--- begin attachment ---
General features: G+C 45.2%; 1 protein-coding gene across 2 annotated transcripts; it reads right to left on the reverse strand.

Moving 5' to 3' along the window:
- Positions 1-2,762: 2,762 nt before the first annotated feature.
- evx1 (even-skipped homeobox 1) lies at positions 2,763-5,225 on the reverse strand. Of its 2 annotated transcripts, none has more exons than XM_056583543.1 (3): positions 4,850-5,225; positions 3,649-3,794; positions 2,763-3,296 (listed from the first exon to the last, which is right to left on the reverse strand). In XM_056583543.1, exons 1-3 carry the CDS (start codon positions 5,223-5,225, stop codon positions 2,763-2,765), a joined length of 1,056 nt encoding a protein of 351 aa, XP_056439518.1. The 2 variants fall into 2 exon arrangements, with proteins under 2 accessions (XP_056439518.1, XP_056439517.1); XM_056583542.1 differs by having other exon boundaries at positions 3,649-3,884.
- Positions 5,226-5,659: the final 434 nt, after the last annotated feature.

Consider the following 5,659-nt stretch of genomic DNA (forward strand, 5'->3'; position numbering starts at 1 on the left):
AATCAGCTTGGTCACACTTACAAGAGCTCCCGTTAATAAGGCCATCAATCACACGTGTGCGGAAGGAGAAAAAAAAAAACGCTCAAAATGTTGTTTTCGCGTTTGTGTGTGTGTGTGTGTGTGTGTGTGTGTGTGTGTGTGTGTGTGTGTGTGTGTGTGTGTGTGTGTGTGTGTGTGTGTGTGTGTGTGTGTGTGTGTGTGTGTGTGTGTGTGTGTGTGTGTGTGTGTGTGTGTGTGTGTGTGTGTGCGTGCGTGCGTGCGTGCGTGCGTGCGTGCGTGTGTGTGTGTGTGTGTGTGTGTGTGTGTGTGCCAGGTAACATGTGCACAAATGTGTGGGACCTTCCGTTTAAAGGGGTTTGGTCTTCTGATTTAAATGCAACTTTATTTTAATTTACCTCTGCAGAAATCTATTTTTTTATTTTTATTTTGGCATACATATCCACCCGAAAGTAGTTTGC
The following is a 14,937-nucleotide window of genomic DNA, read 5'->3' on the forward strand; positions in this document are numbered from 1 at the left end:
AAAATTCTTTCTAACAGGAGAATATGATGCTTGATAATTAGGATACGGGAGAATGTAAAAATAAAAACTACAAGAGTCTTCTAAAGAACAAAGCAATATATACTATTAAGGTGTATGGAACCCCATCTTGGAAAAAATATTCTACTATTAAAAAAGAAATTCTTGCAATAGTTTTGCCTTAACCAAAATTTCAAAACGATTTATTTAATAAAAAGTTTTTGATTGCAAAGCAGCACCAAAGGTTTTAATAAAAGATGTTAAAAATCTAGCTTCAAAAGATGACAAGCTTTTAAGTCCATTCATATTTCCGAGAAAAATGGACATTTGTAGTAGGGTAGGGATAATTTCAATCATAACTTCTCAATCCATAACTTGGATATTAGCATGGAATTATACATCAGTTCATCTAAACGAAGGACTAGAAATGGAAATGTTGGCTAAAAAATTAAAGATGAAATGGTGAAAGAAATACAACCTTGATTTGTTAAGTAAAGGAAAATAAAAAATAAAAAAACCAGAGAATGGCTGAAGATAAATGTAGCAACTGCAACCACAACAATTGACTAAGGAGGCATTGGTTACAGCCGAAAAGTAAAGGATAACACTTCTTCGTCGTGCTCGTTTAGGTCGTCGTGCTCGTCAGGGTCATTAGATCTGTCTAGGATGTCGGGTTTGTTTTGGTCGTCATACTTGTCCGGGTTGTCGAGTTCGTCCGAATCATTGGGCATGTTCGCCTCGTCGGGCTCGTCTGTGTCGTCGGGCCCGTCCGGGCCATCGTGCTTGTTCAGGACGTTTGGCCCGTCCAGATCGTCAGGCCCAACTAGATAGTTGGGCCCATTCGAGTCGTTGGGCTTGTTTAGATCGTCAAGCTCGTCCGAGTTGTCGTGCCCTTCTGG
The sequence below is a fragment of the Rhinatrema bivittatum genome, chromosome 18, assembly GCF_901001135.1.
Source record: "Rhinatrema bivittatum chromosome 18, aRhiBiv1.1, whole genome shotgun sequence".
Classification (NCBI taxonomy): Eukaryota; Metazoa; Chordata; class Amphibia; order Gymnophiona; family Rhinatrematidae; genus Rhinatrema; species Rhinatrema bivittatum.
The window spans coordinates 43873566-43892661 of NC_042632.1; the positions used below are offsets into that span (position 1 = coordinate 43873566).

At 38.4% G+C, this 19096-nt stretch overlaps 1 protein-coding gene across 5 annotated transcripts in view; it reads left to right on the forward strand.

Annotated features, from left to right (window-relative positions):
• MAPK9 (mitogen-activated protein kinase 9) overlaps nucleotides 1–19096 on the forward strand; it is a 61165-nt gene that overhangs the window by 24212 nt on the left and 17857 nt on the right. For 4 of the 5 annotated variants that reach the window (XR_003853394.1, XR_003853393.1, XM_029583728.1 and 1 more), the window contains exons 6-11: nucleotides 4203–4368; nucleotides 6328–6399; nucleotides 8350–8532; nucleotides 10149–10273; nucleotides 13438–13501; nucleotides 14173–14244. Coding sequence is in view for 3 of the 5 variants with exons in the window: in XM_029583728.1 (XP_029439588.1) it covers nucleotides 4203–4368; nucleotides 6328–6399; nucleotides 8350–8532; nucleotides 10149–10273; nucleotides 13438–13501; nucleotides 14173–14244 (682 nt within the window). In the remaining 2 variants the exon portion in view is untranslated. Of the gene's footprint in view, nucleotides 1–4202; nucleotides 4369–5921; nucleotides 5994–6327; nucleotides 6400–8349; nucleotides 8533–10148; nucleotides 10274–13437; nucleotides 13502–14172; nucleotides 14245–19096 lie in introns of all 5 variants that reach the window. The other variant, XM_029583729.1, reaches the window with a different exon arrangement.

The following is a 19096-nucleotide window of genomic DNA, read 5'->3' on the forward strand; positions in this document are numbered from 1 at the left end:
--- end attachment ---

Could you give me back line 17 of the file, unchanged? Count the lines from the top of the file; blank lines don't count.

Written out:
The following is a 19096-nucleotide window of genomic DNA, read 5'->3' on the forward strand; positions in this document are numbered from 1 at the left end: